You likely won’t be charged extra when using a credit card at businesses at UBC despite the new national surcharge.
On October 6, 2022, the Government of Canada implemented a surcharge on any credit card transactions to help small businesses pay their merchant fees. This resulted from a decade-long lawsuit against Visa and Mastercard by Canadian businesses who were concerned that the companies conspired with certain banks to increase interchange fees.
If a business chooses to charge its customers, then it must alert the customer to the extra charge and cannot charge more than 2.4 per cent of its interchange fee. But this can vary depending on the credit card you use. The higher the premium of the card, the higher the interchange fee.
Of all the businesses along University Boulevard The Ubyssey contacted, none said they would implement the new surcharge. These businesses are Shoppers at UBC, Steve’s Poke Bar, UBC Convenience Stores and DownLow Chicken Shack.
Doug Stephen, the owner of DownLow Chicken Shack, decided against applying the surcharge directly to customers.
“We have already factored in those percentages as part of our price. Depending upon how the rest of the neighbourhood [and] in the rest of [how] your country decides to implement the surcharge we will most likely follow suit,” he said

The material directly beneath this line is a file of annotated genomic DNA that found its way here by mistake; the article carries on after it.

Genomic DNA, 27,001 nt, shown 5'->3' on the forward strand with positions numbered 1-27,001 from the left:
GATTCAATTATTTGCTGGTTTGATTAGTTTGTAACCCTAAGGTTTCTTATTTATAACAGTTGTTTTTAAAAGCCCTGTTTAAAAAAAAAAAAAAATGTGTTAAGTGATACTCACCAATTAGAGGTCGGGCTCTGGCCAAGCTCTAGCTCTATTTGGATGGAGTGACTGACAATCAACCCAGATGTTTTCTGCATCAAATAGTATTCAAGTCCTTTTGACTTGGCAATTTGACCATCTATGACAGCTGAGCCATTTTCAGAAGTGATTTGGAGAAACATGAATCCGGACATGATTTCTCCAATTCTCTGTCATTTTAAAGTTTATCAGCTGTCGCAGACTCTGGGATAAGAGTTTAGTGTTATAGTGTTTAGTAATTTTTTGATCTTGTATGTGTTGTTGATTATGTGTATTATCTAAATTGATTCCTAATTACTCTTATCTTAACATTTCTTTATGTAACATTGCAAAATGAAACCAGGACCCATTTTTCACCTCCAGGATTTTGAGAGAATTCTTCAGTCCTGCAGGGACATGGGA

Stephen said it would be interesting to see who uses the surcharge.
“It'll be really interesting to watch it play out because you'll be able to tell really quickly if businesses are using it as an opportunity to monetize more heavily based upon what percentage they choose. And who implemented [the surcharge] first,” he said.
Steve’s Poké Bar took a similar stance as DownLow Chicken Shack.
"We believe at this time that because this is something new, where some businesses may choose to have this surcharge, some may not, that this is not something we want to focus on," a representative said in an email to The Ubyssey. "Instead, [we will] put our energy into ... providing awesome poke experiences."
AMS President Eshana Bhangu sent a statement to The Ubyssey confirming that AMS-owned businesses within the Nest will not be implementing the surcharge.
“We remain committed to providing affordable food outlets for students as a core value for the AMS,” said Bhangu.